The research priorities for the cereals and oilseeds sector


Tim Isaac, Head of Arable at the Agriculture and Horticulture Development Board shares his thoughts on research into the cereals & oilseeds sector

When it comes to the cereals and oilseeds sector, there are a variety of programmes and tools AHDB has put together to enable the delivery of key objectives.

AHDB has three core research areas in cereals and oilseeds comprising:

  1. Understanding the genetic potential of new cereal and oilseeds varieties, the recommended lists;
  2. Understanding soil health and plant nutrition and;
  3. Crop protection, to evaluate new methods of monitoring, prevention and control of crop pests and diseases.

These three areas provide outcomes in their own right, but together they provide a valuable resource for integrated crop management based on robust independent information. AHDB, through its links to the research community, growers and end users, can provide an important linkage to ensure innovative research ideas can be tried and tested for the benefit of the whole industry.

Confidence in the independent evaluation of new varieties is a good example, leading to faster uptake of new varieties with good quality benefits to the end user and better agronomic and disease resistance to the farmer.

As part of AHDB’s soils research, AHDB and the British Beet Research Organisation (BBRO) announced an ambitious new research partnership to develop practical soil biology management guidance, worth £1 million. The five-year partnership looks to improve on-farm understanding of soil health by benchmarking current academic and industry knowledge, developing and validating indicators of soil biology and soil health in research trials and integrating a far-reaching knowledge exchange programme throughout the five-year programme. The £1 million project is part of the AHDB GREATsoils programme, complementing a £1.5 million initiative looking at soil structure.

In addition to longer-term research, AHDB has to be able to respond and move quickly in an ever-changing environment. Issues can suddenly occur which require a rapid response to provide new information to inform the industry across the supply chain. This may include a new disease outbreak, loss of important products, or changes in quality requirements by end users, usually as a consequence of changes in legislation.

Understanding plant pests, weed and disease epidemics, including challenges associated with new threats, resistance and a reduction in agrochemicals to manage them is a situation which requires a systems approach. Research tends to focus on individual components, which is important to understand, but the practical cost-effective solutions require a whole farm approach based on crop rotations over several years.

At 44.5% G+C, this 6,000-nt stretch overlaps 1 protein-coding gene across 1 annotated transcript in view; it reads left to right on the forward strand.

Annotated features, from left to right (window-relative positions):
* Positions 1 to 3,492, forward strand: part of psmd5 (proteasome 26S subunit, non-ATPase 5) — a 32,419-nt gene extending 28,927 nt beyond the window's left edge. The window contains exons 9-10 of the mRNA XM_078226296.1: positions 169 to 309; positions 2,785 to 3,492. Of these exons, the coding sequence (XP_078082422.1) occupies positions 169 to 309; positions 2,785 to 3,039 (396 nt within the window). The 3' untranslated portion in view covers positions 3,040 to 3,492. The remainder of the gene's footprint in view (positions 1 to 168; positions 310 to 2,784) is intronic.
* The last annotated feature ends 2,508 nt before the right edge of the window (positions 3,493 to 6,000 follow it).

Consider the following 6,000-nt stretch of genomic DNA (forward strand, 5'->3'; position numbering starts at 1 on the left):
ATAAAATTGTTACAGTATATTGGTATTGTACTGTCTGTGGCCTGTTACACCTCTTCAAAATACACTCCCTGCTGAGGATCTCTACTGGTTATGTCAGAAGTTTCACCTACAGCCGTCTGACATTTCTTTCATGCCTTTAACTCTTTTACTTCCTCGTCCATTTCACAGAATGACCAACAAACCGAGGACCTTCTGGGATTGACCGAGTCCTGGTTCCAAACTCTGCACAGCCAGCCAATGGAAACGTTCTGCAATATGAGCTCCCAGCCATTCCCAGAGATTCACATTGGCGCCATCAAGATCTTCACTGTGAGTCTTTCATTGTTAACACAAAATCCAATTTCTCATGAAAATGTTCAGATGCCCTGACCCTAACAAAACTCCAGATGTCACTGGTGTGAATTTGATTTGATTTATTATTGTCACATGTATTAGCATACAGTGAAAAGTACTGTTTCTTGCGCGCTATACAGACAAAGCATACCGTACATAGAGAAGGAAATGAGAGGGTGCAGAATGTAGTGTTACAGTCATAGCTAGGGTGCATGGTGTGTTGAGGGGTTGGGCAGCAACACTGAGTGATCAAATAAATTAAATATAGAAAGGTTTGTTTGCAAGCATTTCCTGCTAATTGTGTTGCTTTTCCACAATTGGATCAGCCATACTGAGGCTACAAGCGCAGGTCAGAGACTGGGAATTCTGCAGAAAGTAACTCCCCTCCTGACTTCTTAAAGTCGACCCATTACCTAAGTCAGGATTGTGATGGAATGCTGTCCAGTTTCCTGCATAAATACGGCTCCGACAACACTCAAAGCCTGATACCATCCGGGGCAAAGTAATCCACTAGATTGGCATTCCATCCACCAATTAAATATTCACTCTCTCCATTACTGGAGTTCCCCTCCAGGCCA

AHDB, with its expertise both in applied research and an understanding of growers’ businesses, is in a good position to help farmers deal with future challenges.

Its Farm Excellence Platform inspires the industry to improve performance and succeed through farmer-to farmer knowledge exchange. For the arable sector, this includes Strategic Farms, Monitor Farms, Arable Business Groups and technical events across the UK.

Monitor Farms bring together groups of like-minded farmers who wish to improve their businesses by sharing performance information and best practice around a nationwide network of host farms. AHDB organises and facilitates the meetings for farmers, who own and operate the scheme – by farmers, for farmers. Monitor Farms also incorporate the use of AHDB’s benchmarking tool, Farmbench, throughout their three-year term to track and improve performance.

A key connection between research and knowledge exchange is where knowledge gaps are identified in on farm activity and fed back to the research community for further analysis and guidance. For example, the significant rise in interest in no-till establishment systems led to a three-month review published in April 2018 – AHDB was also able to conclude that there is insufficient evidence to change autumn nitrogen guidance for no-tilled cereal and cover crops.

Other knowledge gaps can be addressed on a farm. Some Monitor Farmers are investigating how different spring barley varieties perform under different conditions. Different varieties from across northern Europe are being grown on farms across the UK alongside more conventional options. The aims are twofold – firstly to look at the resilience of different varieties in different conditions and secondly to challenge growers to get the most out of their crops.

These are just a few examples of the huge range of work that AHDB is doing to inspire British farmers to be more competitive and resilient in light of the changes that lay ahead. They clearly demonstrate that the key to achieving this is by accelerating innovation and productivity growth through coordinated R&D and knowledge exchange.

The Agriculture and Horticulture Development Board (AHDB) is a statutory levy board, funded by farmers, growers and others in the supply chain and managed as an independent organisation (independent of both commercial industry and of government). AHDB’s purpose is to inspire our farmers, growers and the industry to succeed in a rapidly changing world. Our vision is for a world-class food and farming industry inspired by and competing with the best.

This is summarised in AHDB’s four core priorities:

Inspiring British farming and growing to be more competitive and resilient;

  • Accelerating innovation and productivity growth through coordinated R&D and knowledge exchange;
  • Helping the industry understand and deliver what consumers will trust and buy and;
  • Delivering thought leadership and horizon scanning.


Tim Isaac

Head of Arable

Agriculture and Horticulture Development Board

Tel: +44(0)24 7 669 2051


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